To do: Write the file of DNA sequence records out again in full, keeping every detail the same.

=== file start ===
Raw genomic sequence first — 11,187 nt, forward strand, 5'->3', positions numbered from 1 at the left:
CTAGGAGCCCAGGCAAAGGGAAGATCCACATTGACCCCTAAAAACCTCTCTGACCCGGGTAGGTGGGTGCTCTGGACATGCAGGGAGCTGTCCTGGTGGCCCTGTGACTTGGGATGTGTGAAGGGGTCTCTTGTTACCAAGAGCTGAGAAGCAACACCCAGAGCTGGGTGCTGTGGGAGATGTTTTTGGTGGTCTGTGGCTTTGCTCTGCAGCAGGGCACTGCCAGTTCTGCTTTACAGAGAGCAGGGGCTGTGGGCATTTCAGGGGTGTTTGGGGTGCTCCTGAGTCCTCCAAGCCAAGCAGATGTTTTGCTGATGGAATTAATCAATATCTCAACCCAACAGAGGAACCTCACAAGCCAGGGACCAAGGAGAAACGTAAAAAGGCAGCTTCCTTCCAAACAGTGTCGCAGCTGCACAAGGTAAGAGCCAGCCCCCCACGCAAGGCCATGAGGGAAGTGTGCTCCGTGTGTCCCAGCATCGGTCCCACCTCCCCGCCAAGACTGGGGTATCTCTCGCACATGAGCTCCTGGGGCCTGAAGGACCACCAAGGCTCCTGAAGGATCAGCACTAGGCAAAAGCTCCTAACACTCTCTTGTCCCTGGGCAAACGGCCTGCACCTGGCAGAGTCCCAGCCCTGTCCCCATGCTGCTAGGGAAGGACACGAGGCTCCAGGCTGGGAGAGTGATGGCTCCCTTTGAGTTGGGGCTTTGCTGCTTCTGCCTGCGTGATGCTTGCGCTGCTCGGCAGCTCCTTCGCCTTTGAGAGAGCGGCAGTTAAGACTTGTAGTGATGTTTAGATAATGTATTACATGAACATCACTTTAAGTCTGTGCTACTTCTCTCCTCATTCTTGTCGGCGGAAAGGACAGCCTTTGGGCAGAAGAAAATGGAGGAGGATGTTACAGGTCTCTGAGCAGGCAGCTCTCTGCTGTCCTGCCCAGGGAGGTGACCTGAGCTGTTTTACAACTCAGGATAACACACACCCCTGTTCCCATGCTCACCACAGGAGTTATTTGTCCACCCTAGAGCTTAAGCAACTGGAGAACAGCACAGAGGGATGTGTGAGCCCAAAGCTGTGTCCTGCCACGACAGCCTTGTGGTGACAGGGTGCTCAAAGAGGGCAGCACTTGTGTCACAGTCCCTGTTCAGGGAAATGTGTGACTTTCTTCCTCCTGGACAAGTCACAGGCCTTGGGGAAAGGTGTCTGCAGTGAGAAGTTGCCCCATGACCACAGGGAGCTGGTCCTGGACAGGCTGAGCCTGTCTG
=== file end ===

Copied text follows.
Raw genomic sequence first — 11,187 nt, forward strand, 5'->3', positions numbered from 1 at the left:
CTAGGAGCCCAGGCAAAGGGAAGATCCACATTGACCCCTAAAAACCTCTCTGACCCGGGTAGGTGGGTGCTCTGGACATGCAGGGAGCTGTCCTGGTGGCCCTGTGACTTGGGATGTGTGAAGGGGTCTCTTGTTACCAAGAGCTGAGAAGCAACACCCAGAGCTGGGTGCTGTGGGAGATGTTTTTGGTGGTCTGTGGCTTTGCTCTGCAGCAGGGCACTGCCAGTTCTGCTTTACAGAGAGCAGGGGCTGTGGGCATTTCAGGGGTGTTTGGGGTGCTCCTGAGTCCTCCAAGCCAAGCAGATGTTTTGCTGATGGAATTAATCAATATCTCAACCCAACAGAGGAACCTCACAAGCCAGGGACCAAGGAGAAACGTAAAAAGGCAGCTTCCTTCCAAACAGTGTCGCAGCTGCACAAGGTAAGAGCCAGCCCCCCACGCAAGGCCATGAGGGAAGTGTGCTCCGTGTGTCCCAGCATCGGTCCCACCTCCCCGCCAAGACTGGGGTATCTCTCGCACATGAGCTCCTGGGGCCTGAAGGACCACCAAGGCTCCTGAAGGATCAGCACTAGGCAAAAGCTCCTAACACTCTCTTGTCCCTGGGCAAACGGCCTGCACCTGGCAGAGTCCCAGCCCTGTCCCCATGCTGCTAGGGAAGGACACGAGGCTCCAGGCTGGGAGAGTGATGGCTCCCTTTGAGTTGGGGCTTTGCTGCTTCTGCCTGCGTGATGCTTGCGCTGCTCGGCAGCTCCTTCGCCTTTGAGAGAGCGGCAGTTAAGACTTGTAGTGATGTTTAGATAATGTATTACATGAACATCACTTTAAGTCTGTGCTACTTCTCTCCTCATTCTTGTCGGCGGAAAGGACAGCCTTTGGGCAGAAGAAAATGGAGGAGGATGTTACAGGTCTCTGAGCAGGCAGCTCTCTGCTGTCCTGCCCAGGGAGGTGACCTGAGCTGTTTTACAACTCAGGATAACACACACCCCTGTTCCCATGCTCACCACAGGAGTTATTTGTCCACCCTAGAGCTTAAGCAACTGGAGAACAGCACAGAGGGATGTGTGAGCCCAAAGCTGTGTCCTGCCACGACAGCCTTGTGGTGACAGGGTGCTCAAAGAGGGCAGCACTTGTGTCACAGTCCCTGTTCAGGGAAATGTGTGACTTTCTTCCTCCTGGACAAGTCACAGGCCTTGGGGAAAGGTGTCTGCAGTGAGAAGTTGCCCCATGACCACAGGGAGCTGGTCCTGGACAGGCTGAGCCTGTCTG